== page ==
Sleep-Wake Disorders

Updated: Aug 21, 2019
  • Author: Roy H Lubit, MD, PhD; Chief Editor: Ana Hategan, MD, FRCPC  more...
  • Print


Sleep disorders are among the most common clinical problems encountered in medicine and psychiatry. Inadequate or nonrestorative sleep can markedly impair a patient’s quality of life. [1] Sleep disorders may be primary or may result from a variety of psychiatric and medical conditions.

Primary sleep disorders result from an endogenous disturbance in sleep-wake generating or timing mechanisms, often complicated by behavioral conditioning. They may be divided into the following 2 broad categories:

It is important to distinguish these primary sleep disorders from secondary sleep disorders. At times, determining whether anxiety and depression are causing sleep problems or the anxiety and depression are secondary to a primary sleep problem is difficult. (See Anxiety Disorders and Depression.)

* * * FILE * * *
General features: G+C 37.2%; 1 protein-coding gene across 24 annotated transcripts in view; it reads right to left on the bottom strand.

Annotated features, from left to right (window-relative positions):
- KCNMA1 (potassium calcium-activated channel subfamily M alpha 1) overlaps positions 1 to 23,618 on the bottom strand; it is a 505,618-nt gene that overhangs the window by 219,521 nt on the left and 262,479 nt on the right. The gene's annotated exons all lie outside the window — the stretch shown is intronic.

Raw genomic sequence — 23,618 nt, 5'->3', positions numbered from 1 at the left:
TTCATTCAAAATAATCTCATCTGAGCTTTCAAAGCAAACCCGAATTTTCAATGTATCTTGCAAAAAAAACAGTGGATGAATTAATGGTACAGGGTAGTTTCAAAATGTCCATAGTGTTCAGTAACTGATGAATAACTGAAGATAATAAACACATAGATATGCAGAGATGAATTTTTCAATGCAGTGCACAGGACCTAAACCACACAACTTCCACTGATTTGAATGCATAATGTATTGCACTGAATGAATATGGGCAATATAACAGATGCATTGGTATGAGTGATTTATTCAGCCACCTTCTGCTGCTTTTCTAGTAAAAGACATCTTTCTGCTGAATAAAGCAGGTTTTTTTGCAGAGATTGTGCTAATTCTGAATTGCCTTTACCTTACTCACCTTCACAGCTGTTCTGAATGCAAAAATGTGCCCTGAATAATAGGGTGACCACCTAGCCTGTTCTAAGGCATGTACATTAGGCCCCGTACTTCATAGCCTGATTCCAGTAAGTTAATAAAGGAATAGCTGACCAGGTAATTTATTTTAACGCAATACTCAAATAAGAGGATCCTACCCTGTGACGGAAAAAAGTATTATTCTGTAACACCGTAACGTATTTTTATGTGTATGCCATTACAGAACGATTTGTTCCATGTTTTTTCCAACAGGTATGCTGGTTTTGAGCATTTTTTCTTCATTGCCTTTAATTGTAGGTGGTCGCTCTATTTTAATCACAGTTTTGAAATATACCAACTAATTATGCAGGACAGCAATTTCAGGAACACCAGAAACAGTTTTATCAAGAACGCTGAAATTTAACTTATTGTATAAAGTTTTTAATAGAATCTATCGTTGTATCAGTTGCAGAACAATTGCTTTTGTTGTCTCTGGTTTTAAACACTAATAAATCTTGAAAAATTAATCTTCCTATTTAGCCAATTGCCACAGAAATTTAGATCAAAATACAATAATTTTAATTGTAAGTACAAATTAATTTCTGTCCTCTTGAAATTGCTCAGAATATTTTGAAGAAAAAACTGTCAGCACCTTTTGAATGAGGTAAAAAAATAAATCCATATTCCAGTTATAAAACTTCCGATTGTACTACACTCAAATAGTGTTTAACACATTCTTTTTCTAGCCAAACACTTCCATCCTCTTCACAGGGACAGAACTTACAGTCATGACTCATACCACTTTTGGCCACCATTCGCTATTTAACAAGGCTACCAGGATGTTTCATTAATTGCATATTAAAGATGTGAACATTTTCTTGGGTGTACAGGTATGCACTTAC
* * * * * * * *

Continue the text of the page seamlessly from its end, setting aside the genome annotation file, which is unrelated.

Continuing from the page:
Primary insomnia is the general term for difficulty in initiating or maintaining sleep. Because sleep requirements vary from individual to individual, insomnia is considered clinically significant when a patient perceives the loss of sleep as a problem. Insomnia may be further characterized as either acute (transient) or chronic.



Sleep is divided into the following 2 categories, each of which is associated with distinct patterns of central nervous system (CNS) activity: